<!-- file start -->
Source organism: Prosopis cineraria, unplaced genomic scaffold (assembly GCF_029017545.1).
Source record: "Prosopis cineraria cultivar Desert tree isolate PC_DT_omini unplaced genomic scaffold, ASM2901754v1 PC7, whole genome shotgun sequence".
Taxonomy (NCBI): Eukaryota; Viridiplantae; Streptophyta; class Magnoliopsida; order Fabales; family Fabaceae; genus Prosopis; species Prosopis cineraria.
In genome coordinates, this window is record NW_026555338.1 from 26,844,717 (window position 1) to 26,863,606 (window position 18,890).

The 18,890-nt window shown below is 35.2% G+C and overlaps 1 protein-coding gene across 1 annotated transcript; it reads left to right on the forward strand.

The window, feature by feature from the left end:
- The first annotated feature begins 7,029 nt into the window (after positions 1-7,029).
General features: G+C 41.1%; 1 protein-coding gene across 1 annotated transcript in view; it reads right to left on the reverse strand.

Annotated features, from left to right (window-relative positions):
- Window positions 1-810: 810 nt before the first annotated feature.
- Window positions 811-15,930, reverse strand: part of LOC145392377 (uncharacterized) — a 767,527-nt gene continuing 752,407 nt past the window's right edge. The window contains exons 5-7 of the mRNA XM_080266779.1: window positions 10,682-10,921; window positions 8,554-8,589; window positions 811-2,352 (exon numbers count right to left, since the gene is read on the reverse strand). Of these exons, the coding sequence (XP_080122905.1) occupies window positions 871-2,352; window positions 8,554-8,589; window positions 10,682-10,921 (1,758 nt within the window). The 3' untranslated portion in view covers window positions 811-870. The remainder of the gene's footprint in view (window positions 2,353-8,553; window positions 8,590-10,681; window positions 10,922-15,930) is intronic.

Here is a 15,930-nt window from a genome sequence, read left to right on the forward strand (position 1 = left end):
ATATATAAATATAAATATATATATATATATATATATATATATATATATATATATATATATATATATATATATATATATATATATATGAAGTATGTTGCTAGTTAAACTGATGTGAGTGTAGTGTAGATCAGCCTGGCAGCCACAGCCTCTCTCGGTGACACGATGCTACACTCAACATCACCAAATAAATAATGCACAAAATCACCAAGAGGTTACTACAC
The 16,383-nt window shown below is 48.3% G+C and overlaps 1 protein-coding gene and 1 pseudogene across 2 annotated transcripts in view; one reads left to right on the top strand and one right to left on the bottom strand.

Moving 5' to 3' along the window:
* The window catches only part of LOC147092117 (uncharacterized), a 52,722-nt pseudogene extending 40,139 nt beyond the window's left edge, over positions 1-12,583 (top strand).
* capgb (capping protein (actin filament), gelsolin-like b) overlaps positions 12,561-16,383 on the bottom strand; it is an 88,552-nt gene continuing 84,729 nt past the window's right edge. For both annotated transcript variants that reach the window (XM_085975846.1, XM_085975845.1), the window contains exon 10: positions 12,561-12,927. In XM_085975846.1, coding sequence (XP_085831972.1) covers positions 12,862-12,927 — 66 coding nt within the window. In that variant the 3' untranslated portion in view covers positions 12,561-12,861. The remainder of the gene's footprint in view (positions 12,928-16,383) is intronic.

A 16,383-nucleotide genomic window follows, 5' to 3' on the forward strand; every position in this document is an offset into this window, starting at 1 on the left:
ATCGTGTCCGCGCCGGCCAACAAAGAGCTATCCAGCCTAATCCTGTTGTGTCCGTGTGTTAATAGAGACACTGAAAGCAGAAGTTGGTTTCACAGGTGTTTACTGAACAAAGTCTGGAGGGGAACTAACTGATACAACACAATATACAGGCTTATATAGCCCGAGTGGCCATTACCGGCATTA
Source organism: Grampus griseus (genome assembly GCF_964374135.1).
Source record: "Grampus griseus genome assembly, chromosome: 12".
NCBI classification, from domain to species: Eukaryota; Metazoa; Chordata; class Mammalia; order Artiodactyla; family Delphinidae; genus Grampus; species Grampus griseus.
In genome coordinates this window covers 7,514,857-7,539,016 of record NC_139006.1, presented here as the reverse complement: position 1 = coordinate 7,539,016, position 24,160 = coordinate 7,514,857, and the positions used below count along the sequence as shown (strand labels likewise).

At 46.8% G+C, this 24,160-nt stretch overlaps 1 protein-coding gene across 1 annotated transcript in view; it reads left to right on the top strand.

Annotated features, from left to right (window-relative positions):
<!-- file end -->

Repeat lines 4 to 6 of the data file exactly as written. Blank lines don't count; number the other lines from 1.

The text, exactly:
In genome coordinates, this window is record NW_026555338.1 from 26,844,717 (window position 1) to 26,863,606 (window position 18,890).

The 18,890-nt window shown below is 35.2% G+C and overlaps 1 protein-coding gene across 1 annotated transcript; it reads left to right on the forward strand.

The window, feature by feature from the left end: